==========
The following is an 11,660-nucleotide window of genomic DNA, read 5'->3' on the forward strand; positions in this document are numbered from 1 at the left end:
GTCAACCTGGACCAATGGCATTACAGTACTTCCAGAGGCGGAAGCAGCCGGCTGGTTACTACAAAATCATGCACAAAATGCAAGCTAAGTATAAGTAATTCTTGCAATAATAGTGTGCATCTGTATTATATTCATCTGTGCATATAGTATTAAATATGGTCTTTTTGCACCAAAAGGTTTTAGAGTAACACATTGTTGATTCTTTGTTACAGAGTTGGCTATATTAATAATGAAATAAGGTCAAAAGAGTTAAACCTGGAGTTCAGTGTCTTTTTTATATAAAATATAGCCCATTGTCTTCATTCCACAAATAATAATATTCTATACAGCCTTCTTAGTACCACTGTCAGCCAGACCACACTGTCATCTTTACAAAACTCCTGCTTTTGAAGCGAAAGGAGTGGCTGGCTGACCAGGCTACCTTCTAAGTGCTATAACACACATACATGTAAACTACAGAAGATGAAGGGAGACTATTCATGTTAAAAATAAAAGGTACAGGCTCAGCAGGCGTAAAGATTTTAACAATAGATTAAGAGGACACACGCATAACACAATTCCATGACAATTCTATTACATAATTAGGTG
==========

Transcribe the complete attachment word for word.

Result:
The following is an 11,660-nucleotide window of genomic DNA, read 5'->3' on the forward strand; positions in this document are numbered from 1 at the left end:
GTCAACCTGGACCAATGGCATTACAGTACTTCCAGAGGCGGAAGCAGCCGGCTGGTTACTACAAAATCATGCACAAAATGCAAGCTAAGTATAAGTAATTCTTGCAATAATAGTGTGCATCTGTATTATATTCATCTGTGCATATAGTATTAAATATGGTCTTTTTGCACCAAAAGGTTTTAGAGTAACACATTGTTGATTCTTTGTTACAGAGTTGGCTATATTAATAATGAAATAAGGTCAAAAGAGTTAAACCTGGAGTTCAGTGTCTTTTTTATATAAAATATAGCCCATTGTCTTCATTCCACAAATAATAATATTCTATACAGCCTTCTTAGTACCACTGTCAGCCAGACCACACTGTCATCTTTACAAAACTCCTGCTTTTGAAGCGAAAGGAGTGGCTGGCTGACCAGGCTACCTTCTAAGTGCTATAACACACATACATGTAAACTACAGAAGATGAAGGGAGACTATTCATGTTAAAAATAAAAGGTACAGGCTCAGCAGGCGTAAAGATTTTAACAATAGATTAAGAGGACACACGCATAACACAATTCCATGACAATTCTATTACATAATTAGGTG